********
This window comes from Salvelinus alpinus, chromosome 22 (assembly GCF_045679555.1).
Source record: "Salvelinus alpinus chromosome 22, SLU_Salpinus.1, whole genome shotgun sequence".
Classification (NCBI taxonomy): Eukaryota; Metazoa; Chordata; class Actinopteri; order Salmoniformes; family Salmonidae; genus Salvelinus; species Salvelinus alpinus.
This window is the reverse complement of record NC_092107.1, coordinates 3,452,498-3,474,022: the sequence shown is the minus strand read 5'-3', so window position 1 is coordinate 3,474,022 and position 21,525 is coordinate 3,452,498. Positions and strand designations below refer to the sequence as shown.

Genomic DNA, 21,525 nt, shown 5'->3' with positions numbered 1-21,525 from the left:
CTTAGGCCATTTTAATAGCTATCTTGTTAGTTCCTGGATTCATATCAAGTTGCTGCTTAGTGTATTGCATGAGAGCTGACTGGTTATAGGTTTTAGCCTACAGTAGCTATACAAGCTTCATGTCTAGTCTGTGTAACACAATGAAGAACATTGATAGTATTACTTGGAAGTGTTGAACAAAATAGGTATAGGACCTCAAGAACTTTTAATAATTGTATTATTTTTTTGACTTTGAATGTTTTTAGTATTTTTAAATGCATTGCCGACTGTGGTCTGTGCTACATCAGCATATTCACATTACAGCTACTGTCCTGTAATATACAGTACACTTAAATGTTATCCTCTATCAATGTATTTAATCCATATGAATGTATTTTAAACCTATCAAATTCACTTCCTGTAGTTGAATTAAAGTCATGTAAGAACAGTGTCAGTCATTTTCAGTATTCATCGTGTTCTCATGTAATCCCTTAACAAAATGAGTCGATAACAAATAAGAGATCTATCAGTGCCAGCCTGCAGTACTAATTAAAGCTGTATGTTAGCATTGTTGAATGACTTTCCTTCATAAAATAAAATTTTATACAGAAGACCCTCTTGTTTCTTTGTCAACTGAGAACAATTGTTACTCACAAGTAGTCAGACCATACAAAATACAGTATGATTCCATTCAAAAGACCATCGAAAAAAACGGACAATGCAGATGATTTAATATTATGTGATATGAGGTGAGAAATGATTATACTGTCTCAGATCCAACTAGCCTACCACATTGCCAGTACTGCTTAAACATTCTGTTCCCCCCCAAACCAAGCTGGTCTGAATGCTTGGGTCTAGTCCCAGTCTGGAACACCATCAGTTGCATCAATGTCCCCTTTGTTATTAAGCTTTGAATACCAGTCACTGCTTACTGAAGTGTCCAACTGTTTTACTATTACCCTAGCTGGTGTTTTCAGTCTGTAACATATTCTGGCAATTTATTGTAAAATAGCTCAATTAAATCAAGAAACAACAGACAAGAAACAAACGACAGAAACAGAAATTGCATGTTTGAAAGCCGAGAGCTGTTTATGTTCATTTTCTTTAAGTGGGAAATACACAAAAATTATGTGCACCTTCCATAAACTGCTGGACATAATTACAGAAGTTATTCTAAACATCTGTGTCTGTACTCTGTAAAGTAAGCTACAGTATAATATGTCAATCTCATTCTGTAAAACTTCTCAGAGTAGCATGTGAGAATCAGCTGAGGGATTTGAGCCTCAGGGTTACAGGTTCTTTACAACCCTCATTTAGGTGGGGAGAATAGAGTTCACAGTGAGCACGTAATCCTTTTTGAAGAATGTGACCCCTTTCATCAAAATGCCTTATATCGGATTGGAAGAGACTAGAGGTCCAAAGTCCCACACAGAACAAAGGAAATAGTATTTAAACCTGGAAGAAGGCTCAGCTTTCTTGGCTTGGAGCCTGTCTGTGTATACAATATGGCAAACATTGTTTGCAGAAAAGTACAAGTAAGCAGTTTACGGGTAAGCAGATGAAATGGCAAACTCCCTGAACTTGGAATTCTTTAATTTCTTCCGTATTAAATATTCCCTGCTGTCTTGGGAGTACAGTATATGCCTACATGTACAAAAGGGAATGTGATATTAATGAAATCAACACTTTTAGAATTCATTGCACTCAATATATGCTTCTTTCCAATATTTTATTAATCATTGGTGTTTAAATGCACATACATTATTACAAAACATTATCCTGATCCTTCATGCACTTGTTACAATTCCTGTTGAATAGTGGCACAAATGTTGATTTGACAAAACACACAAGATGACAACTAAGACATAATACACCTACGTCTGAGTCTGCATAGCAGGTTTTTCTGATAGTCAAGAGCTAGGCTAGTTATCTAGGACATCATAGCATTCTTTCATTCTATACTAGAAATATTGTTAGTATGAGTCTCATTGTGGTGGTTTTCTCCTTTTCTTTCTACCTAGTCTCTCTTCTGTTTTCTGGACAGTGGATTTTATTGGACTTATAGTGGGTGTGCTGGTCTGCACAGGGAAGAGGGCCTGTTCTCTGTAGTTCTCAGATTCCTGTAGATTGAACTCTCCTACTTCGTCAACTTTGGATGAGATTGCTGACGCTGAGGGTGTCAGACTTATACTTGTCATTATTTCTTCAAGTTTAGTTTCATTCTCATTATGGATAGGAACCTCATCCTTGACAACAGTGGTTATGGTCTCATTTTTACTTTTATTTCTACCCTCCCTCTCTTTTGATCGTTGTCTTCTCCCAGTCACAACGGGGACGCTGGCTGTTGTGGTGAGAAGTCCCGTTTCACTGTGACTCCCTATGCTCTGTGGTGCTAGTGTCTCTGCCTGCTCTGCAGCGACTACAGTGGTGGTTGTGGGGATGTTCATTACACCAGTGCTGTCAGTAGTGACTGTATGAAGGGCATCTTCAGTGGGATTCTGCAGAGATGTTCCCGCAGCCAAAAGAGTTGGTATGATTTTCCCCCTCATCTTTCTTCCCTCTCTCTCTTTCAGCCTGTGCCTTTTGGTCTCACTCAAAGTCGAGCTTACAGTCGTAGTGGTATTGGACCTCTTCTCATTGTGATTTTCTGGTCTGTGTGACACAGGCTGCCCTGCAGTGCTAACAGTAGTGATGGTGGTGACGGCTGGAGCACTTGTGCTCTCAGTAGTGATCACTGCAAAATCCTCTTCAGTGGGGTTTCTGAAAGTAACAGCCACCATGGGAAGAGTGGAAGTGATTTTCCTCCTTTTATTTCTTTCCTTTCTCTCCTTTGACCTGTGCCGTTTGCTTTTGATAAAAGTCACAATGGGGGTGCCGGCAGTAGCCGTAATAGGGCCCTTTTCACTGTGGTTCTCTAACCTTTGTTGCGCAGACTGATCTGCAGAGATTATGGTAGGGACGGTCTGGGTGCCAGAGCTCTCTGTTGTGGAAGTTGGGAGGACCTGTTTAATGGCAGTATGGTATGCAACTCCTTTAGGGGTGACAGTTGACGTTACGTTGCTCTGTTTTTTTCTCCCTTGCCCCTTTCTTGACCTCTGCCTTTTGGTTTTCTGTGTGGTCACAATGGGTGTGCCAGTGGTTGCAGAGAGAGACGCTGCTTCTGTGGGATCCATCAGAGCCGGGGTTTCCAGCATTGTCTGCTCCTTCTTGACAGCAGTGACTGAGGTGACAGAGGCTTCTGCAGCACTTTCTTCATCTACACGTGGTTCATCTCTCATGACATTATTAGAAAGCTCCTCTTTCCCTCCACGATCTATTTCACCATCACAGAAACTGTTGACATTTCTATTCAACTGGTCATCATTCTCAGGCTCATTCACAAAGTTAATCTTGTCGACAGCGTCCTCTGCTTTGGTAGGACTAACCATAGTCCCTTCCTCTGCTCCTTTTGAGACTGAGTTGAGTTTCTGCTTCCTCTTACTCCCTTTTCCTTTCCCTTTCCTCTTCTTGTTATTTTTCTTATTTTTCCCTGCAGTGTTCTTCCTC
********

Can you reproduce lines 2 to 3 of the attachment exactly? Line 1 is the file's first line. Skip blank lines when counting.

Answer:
Source record: "Salvelinus alpinus chromosome 22, SLU_Salpinus.1, whole genome shotgun sequence".
Classification (NCBI taxonomy): Eukaryota; Metazoa; Chordata; class Actinopteri; order Salmoniformes; family Salmonidae; genus Salvelinus; species Salvelinus alpinus.